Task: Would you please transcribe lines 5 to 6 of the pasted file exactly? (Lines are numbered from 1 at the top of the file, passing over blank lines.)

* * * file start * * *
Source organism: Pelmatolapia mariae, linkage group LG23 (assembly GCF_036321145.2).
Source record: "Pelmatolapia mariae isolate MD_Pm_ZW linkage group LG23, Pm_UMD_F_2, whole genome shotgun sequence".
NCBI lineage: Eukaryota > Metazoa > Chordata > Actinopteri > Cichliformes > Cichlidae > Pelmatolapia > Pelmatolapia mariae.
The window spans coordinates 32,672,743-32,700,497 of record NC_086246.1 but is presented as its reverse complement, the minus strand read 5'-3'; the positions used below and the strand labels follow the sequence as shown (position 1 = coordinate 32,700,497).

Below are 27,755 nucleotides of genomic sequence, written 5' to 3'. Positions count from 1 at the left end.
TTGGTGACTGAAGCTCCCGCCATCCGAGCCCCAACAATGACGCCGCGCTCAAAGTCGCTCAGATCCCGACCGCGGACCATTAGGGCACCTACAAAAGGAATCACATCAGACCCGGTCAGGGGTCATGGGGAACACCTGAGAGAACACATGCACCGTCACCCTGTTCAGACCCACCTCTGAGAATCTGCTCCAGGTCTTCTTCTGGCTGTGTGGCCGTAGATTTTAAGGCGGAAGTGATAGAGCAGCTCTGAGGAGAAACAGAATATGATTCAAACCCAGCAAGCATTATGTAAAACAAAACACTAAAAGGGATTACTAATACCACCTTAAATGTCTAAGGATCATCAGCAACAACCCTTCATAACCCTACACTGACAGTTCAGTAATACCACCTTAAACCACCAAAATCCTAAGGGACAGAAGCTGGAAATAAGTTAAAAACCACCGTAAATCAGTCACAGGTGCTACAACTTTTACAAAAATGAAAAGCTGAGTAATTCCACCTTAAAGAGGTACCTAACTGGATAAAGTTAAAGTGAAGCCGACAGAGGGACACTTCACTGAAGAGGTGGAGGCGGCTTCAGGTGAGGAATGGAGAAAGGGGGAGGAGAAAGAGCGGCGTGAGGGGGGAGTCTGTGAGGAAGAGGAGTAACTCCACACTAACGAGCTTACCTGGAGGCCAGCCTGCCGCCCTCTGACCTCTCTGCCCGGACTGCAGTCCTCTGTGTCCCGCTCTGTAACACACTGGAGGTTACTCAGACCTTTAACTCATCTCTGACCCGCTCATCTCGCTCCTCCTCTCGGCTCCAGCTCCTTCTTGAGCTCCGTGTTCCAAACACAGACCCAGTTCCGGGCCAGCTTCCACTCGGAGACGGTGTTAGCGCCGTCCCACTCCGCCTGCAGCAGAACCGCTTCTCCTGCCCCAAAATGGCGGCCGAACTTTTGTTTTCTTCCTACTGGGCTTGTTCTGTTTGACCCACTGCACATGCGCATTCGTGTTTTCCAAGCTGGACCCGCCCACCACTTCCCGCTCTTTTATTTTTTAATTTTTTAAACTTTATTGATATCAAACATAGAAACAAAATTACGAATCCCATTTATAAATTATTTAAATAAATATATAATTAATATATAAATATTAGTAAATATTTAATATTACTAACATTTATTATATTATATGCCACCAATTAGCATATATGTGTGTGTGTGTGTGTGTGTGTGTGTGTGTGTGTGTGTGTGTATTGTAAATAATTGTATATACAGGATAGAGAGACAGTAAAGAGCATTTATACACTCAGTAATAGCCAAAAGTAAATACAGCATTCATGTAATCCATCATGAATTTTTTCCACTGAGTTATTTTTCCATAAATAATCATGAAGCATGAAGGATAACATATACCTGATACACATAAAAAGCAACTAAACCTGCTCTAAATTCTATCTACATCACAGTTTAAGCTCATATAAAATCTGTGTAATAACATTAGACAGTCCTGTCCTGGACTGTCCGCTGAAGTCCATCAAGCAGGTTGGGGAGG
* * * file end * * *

Below are 27,755 nucleotides of genomic sequence, written 5' to 3'. Positions count from 1 at the left end.
TTGGTGACTGAAGCTCCCGCCATCCGAGCCCCAACAATGACGCCGCGCTCAAAGTCGCTCAGATCCCGACCGCGGACCATTAGGGCACCTACAAAAGGAATCACATCAGACCCGGTCAGGGGTCATGGGGAACACCTGAGAGAACACATGCACCGTCACCCTGTTCAGACCCACCTCTGAGAATCTGCTCCAGGTCTTCTTCTGGCTGTGTGGCCGTAGATTTTAAGGCGGAAGTGATAGAGCAGCTCTGAGGAGAAACAGAATATGATTCAAACCCAGCAAGCATTATGTAAAACAAAACACTAAAAGGGATTACTAATACCACCTTAAATGTCTAAGGATCATCAGCAACAACCCTTCATAACCCTACACTGACAGTTCAGTAATACCACCTTAAACCACCAAAATCCTAAGGGACAGAAGCTGGAAATAAGTTAAAAACCACCGTAAATCAGTCACAGGTGCTACAACTTTTACAAAAATGAAAAGCTGAGTAATTCCACCTTAAAGAGGTACCTAACTGGATAAAGTTAAAGTGAAGCCGACAGAGGGACACTTCACTGAAGAGGTGGAGGCGGCTTCAGGTGAGGAATGGAGAAAGGGGGAGGAGAAAGAGCGGCGTGAGGGGGGAGTCTGTGAGGAAGAGGAGTAACTCCACACTAACGAGCTTACCTGGAGGCCAGCCTGCCGCCCTCTGACCTCTCTGCCCGGACTGCAGTCCTCTGTGTCCCGCTCTGTAACACACTGGAGGTTACTCAGACCTTTAACTCATCTCTGACCCGCTCATCTCGCTCCTCCTCTCGGCTCCAGCTCCTTCTTGAGCTCCGTGTTCCAAACACAGACCCAGTTCCGGGCCAGCTTCCACTCGGAGACGGTGTTAGCGCCGTCCCACTCCGCCTGCAGCAGAACCGCTTCTCCTGCCCCAAAATGGCGGCCGAACTTTTGTTTTCTTCCTACTGGGCTTGTTCTGTTTGACCCACTGCACATGCGCATTCGTGTTTTCCAAGCTGGACCCGCCCACCACTTCCCGCTCTTTTATTTTTTAATTTTTTAAACTTTATTGATATCAAACATAGAAACAAAATTACGAATCCCATTTATAAATTATTTAAATAAATATATAATTAATATATAAATATTAGTAAATATTTAATATTACTAACATTTATTATATTATATGCCACCAATTAGCATATATGTGTGTGTGTGTGTGTGTGTGTGTGTGTGTGTGTGTGTGTGTATTGTAAATAATTGTATATACAGGATAGAGAGACAGTAAAGAGCATTTATACACTCAGTAATAGCCAAAAGTAAATACAGCATTCATGTAATCCATCATGAATTTTTTCCACTGAGTTATTTTTCCATAAATAATCATGAAGCATGAAGGATAACATATACCTGATACACATAAAAAGCAACTAAACCTGCTCTAAATTCTATCTACATCACAGTTTAAGCTCATATAAAATCTGTGTAATAACATTAGACAGTCCTGTCCTGGACTGTCCGCTGAAGTCCATCAAGCAGGTTGGGGAGG